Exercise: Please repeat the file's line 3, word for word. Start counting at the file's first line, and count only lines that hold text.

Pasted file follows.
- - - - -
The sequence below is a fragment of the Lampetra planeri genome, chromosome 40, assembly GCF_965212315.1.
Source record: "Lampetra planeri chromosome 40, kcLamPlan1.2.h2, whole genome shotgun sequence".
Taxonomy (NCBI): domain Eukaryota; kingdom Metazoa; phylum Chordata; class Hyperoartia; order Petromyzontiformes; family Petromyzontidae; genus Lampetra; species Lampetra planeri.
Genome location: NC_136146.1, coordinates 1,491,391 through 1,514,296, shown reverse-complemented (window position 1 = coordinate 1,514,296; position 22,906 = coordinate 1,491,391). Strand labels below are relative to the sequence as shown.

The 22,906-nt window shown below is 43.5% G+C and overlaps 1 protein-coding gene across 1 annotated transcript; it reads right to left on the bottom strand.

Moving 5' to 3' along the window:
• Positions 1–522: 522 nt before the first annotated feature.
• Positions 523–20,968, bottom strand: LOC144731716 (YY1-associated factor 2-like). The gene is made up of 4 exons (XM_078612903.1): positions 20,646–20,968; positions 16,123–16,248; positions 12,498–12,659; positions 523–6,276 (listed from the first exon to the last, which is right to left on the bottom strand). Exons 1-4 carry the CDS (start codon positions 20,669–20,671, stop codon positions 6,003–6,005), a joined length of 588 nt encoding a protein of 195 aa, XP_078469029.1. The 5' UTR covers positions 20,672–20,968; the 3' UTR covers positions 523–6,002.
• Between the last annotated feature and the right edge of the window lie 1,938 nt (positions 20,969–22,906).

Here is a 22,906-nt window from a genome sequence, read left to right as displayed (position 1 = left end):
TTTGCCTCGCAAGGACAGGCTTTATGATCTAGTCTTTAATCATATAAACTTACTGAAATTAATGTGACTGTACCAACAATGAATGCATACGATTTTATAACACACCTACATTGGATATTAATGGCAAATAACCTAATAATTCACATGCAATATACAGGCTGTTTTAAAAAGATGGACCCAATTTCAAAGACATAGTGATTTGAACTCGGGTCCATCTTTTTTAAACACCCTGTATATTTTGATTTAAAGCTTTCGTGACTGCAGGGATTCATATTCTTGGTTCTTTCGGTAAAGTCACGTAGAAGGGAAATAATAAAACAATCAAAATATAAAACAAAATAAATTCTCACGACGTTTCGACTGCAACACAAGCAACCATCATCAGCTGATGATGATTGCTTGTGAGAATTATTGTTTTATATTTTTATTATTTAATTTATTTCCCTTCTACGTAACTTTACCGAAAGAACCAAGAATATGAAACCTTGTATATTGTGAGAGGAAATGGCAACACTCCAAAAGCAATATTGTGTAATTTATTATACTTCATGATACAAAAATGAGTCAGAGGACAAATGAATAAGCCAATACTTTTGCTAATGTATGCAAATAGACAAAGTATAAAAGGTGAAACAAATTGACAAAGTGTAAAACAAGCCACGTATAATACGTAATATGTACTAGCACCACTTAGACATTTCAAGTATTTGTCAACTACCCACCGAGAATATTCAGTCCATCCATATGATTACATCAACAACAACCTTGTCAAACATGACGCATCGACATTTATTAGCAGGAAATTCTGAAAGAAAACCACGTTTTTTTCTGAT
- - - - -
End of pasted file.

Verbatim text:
Taxonomy (NCBI): domain Eukaryota; kingdom Metazoa; phylum Chordata; class Hyperoartia; order Petromyzontiformes; family Petromyzontidae; genus Lampetra; species Lampetra planeri.